Three out of four patients treated with an experimental combination of 3 different therapies for metastatic Merkel cell carcinoma are in complete remission following the treatment, according to study that will be presented on June 5 at the 2017 Annual Meeting of the American Society of Clinical Oncology (ASCO).
The trial combined a form of T-cell therapy, a checkpoint inhibitor (avelumab), and either radiation or interferon.
“We’ve got the tumour and we upregulate [a certain protein] to throw some kindling on, and then we put the T cells in to light the match, and then we put the checkpoint blocker in to fan the flames,” said Kelly Paulson, MD, Fred Hutchinson Cancer Research Center, Seattle, Washington.
The small study of 4 patients built off a previous study, also of 4 patients, that tested a double combination of just T-cell therapy and radiation or interferon. The patients in that study did not fare as well -- 3 of them saw their cancer progress, and 2 of those patients have since died.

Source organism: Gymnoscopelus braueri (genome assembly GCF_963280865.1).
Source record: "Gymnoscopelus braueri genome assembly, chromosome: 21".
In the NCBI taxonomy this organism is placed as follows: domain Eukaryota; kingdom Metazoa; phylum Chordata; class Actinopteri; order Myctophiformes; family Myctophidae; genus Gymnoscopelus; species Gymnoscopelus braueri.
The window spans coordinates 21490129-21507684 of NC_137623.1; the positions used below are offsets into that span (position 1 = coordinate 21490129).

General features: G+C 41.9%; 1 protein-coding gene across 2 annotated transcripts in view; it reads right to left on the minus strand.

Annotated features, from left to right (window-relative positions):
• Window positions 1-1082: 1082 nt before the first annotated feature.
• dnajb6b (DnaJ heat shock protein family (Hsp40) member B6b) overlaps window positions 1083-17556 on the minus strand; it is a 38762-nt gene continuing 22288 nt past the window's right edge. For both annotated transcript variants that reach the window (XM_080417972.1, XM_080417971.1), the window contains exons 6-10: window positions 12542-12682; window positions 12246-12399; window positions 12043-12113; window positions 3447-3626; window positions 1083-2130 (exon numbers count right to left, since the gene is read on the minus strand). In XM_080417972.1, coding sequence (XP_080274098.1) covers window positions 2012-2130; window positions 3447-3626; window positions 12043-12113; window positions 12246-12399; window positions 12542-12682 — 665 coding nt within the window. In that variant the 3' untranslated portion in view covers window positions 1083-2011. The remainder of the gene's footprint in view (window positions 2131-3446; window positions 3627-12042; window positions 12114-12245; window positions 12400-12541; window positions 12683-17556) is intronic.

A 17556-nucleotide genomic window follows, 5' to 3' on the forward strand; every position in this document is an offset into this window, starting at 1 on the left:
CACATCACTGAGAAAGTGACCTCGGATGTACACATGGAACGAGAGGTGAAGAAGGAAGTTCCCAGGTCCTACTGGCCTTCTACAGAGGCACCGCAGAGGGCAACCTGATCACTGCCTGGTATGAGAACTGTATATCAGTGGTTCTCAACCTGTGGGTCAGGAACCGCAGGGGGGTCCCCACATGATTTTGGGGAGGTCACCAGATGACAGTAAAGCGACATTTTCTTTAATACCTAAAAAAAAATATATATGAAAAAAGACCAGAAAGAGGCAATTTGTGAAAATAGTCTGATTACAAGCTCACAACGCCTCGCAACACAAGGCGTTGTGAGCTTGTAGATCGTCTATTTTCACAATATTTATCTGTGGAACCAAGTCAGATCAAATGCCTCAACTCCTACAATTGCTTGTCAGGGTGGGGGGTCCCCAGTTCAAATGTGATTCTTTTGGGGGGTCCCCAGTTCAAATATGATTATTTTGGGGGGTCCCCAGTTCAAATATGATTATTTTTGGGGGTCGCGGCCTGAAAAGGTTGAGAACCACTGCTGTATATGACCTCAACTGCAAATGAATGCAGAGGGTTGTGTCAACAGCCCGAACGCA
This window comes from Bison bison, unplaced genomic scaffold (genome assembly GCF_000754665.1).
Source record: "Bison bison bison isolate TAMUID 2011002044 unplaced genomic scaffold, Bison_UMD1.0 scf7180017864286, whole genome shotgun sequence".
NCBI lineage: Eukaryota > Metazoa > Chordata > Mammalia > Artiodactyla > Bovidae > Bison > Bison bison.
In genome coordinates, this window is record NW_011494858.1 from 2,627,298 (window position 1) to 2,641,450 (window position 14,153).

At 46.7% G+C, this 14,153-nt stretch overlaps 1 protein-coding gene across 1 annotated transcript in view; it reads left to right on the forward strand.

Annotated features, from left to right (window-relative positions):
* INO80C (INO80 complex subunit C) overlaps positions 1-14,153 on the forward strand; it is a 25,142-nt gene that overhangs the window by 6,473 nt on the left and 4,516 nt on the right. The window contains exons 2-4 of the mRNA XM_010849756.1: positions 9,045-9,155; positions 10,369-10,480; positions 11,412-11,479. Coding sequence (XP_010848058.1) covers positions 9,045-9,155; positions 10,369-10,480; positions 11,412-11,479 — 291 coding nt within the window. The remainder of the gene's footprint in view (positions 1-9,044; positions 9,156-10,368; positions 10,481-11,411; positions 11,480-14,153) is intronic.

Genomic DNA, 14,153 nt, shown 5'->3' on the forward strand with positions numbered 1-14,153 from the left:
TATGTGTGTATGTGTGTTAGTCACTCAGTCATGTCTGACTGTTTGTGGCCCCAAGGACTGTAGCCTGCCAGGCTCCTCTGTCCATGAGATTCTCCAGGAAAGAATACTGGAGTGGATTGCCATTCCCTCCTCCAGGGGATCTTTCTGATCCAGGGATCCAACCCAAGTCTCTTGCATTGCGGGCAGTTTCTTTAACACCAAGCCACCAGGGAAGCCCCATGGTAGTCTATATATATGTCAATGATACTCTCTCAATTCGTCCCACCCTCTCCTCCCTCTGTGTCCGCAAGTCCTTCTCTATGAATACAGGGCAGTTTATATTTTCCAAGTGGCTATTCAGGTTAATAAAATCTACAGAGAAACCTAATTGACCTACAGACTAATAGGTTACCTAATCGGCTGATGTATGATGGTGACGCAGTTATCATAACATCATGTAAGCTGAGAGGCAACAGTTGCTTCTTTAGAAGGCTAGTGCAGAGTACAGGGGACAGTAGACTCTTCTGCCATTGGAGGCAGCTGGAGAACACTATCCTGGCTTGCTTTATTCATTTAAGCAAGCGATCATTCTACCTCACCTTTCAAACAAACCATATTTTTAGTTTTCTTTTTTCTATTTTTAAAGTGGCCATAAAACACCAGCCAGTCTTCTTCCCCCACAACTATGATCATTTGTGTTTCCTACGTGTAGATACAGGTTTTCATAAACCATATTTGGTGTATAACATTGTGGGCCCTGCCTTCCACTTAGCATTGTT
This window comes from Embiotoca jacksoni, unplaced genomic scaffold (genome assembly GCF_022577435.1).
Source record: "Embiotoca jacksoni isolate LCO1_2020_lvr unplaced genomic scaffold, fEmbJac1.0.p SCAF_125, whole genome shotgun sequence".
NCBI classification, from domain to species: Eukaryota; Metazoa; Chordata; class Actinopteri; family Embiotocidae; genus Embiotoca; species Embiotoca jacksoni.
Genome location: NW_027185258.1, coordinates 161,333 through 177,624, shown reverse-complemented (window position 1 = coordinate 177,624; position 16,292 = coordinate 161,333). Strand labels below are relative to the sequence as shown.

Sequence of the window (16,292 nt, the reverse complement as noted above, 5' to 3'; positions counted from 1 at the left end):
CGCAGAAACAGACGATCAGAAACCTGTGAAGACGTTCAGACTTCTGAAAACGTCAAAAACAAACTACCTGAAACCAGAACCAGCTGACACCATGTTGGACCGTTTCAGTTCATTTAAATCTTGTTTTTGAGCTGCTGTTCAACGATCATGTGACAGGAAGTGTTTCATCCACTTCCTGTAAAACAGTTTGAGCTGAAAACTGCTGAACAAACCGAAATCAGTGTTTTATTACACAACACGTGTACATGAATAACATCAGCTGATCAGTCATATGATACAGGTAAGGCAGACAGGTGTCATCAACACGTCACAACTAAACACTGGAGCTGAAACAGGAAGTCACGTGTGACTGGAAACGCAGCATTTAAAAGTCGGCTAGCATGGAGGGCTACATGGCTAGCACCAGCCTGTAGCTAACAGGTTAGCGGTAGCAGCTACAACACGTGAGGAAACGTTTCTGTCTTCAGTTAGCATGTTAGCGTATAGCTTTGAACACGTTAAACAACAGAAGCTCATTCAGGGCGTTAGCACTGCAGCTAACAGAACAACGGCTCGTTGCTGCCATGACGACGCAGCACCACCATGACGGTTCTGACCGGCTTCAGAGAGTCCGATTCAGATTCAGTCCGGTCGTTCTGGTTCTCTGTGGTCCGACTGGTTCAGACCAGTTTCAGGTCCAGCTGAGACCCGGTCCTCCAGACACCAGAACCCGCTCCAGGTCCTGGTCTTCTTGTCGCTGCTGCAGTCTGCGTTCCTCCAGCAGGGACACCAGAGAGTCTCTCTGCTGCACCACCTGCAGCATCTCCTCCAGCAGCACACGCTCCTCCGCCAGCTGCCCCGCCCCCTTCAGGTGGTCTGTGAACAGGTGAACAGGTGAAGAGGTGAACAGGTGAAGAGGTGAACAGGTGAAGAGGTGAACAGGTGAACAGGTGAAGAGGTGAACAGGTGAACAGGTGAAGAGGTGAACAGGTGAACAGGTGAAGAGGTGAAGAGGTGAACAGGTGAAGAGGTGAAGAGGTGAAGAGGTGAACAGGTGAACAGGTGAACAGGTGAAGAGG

In the current study, the addition of avelumab seems to have kicked the T cells into high gear, said Dr. Paulson. The researchers tracked the cells in the patients’ bodies and saw that the immune cells travelled from the bloodstream, where they are administered, to the tumours. The cells stayed at the tumour sites for months, even when the tumour was no longer clinically detectable.
All 4 patients who received this triple therapy saw their cancer shrink in response; 3 of them are now in complete remission. The researchers have followed the patients for a median of 12 months since the start of the trial.
Although the trial of triple therapy was small, the researchers didn’t see any unexpected side effects from the therapy. As the researchers expected, patients experienced lymphopenia and cytokine release syndrome (although none required admission to the intensive care unit).
All patients in the 2 trials had metastatic cancer. Because the majority of Merkel cell carcinomas are caused by the Merkel cell polyomavirus, only patients who already had T cells that reacted to the viral protein were eligible.
SOURCE: Fred Hutchinson Cancer Research Center